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Confessions of a Financial Double Life
Old 04-27-2015, 09:54 PM   #1
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Confessions of a Financial Double Life

I have come to appreciate a remarkably consistent voice here on this forum. Life is good if you live below your means, buy Vanguard funds with a low management expense covering the whole market, get your asset mix right and live with some nice sustainable withdrawal rate that maximizes the long term chance of success. I don't mean to simplify because there is obviously a spectrum of remarkably sophisticated financial minds here with a broad range of opinions on all sort of matters, but advice tends to come back to something like that.

I think it is great. I have moved my investments out of some funds that were expensive and have them in a happier place after reading some here. Now I have a confession.

Once or twice a week, sometimes only once or twice a month, I get an email that says sell stock x, buy stock y. And I go and sell the designated quantity of stock x and buy the designated quantity of stock y. And most of the time I have no idea what company x or company y even do.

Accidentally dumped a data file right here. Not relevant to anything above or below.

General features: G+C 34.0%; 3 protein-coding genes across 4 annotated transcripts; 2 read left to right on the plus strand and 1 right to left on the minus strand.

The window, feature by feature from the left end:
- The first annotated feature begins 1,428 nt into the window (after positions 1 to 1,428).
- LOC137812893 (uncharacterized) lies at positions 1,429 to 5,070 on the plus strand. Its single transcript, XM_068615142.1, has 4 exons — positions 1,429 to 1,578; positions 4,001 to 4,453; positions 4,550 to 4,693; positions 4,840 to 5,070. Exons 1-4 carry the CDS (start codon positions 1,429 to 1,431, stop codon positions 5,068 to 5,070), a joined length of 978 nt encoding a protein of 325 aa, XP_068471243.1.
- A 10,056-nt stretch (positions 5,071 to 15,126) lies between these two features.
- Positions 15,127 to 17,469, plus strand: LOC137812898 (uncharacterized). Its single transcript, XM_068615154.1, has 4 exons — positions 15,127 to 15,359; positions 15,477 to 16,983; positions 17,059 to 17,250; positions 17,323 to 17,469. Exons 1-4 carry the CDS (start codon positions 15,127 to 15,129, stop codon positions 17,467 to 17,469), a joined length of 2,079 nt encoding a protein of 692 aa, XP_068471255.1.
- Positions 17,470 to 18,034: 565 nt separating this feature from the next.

The emails come from a friend who is a PhD electrical engineer with a day job and a night time quantitative hobby. He has a model that he had been running and back-tested for 30 years etc etc and it was showing consistent 30% gains.

In 2011 I had about $100k and change in cash that I was trying to figure out what to do with. So I thought what the hell, nothing else is giving me a decent return. Might as well have some fun. So I followed the trade instructions and in relatively short order, we turned $100k into $80k. All consistent with the relatively volatile nature of the model in a down market. Fun so far. I stuck with it.

By middle of last year, the account had grown to $280k. Damned if it didn't work. But for me at least, $280k was kind of well beyond fun money range. So I took all of the original investment out and put it into some nice Vanguard ETFs.
Now I am playing with house money so to speak. The annualized return since inception is 23.4%.

Up until last year, my overall retirement portfolio has been 100% equity. I had always felt that the biggest risk was being to conservative.